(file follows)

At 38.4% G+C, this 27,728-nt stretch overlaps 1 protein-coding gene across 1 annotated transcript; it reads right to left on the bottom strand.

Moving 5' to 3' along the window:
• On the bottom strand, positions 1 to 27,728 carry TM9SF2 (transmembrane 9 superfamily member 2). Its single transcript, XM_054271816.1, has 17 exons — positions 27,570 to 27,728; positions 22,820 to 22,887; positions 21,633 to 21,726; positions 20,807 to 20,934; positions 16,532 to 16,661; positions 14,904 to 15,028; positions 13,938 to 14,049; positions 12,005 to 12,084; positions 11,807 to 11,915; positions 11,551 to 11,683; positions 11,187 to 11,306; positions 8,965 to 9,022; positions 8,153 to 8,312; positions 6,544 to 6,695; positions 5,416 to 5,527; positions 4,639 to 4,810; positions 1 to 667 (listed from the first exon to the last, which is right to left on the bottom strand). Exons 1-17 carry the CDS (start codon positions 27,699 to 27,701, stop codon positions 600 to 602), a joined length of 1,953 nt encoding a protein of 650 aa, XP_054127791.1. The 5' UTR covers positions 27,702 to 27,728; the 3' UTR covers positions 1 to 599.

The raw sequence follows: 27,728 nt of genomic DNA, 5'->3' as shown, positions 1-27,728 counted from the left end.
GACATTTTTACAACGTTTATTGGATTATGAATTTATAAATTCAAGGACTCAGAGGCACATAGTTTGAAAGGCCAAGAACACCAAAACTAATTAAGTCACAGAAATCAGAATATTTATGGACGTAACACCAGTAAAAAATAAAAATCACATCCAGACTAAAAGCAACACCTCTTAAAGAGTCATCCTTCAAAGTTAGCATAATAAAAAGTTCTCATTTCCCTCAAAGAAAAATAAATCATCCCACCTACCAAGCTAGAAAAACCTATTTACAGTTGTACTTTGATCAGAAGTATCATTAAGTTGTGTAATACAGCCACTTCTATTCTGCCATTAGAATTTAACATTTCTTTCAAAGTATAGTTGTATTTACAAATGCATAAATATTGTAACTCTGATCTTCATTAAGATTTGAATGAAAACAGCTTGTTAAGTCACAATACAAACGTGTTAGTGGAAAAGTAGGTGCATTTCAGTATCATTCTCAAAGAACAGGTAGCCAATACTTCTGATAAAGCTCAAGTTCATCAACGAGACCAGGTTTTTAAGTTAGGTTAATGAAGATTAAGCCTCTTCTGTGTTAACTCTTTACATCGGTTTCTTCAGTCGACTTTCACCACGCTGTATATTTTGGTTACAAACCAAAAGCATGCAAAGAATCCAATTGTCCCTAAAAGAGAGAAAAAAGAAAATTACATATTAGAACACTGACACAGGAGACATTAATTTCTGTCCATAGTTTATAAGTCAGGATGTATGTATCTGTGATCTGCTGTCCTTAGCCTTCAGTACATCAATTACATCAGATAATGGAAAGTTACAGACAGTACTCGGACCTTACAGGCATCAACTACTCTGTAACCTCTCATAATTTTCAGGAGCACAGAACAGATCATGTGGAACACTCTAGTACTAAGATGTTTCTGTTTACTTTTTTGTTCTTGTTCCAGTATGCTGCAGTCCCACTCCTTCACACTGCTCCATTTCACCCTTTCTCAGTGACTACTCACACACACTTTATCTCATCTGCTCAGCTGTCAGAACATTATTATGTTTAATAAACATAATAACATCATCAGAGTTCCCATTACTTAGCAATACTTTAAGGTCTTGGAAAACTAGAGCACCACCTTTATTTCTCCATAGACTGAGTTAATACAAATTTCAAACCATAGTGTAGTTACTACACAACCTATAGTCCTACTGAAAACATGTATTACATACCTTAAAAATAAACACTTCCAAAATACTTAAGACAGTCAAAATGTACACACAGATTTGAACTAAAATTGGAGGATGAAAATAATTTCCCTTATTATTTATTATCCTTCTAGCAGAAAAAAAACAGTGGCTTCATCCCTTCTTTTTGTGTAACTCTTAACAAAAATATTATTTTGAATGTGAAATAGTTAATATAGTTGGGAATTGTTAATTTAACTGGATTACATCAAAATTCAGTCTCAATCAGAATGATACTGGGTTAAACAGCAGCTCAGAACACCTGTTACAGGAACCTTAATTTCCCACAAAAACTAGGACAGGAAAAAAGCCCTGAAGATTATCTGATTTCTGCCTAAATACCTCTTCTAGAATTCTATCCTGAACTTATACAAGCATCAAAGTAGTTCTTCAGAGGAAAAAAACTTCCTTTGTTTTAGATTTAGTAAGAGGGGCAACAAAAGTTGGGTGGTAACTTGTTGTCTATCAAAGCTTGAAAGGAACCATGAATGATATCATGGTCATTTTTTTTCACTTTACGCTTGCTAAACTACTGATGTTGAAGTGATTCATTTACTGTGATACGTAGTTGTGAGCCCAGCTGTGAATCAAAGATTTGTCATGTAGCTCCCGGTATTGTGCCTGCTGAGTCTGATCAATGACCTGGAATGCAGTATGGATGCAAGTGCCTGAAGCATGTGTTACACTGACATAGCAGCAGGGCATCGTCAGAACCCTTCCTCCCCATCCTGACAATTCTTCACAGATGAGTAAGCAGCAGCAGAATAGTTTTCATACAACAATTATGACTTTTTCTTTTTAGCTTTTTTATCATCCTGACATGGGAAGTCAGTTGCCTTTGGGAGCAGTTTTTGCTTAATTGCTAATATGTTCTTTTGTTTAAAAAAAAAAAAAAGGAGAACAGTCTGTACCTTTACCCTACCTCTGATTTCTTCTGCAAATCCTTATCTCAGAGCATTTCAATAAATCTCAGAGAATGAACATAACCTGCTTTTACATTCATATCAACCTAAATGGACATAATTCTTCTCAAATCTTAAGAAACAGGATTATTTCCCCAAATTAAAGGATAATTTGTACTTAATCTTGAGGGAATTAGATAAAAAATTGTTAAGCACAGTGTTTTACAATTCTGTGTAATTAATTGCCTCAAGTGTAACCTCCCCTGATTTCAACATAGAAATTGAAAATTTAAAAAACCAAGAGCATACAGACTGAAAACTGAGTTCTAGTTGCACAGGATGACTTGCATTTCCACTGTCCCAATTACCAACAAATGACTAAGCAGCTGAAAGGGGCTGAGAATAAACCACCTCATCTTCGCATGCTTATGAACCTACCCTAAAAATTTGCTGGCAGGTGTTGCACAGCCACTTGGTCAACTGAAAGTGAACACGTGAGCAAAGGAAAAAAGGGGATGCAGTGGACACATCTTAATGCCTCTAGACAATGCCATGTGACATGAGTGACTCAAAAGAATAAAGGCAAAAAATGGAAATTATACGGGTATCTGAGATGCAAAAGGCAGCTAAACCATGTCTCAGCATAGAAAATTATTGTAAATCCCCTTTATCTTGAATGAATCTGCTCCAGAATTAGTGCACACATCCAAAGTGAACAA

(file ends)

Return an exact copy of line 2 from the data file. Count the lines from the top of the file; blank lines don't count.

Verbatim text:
Moving 5' to 3' along the window: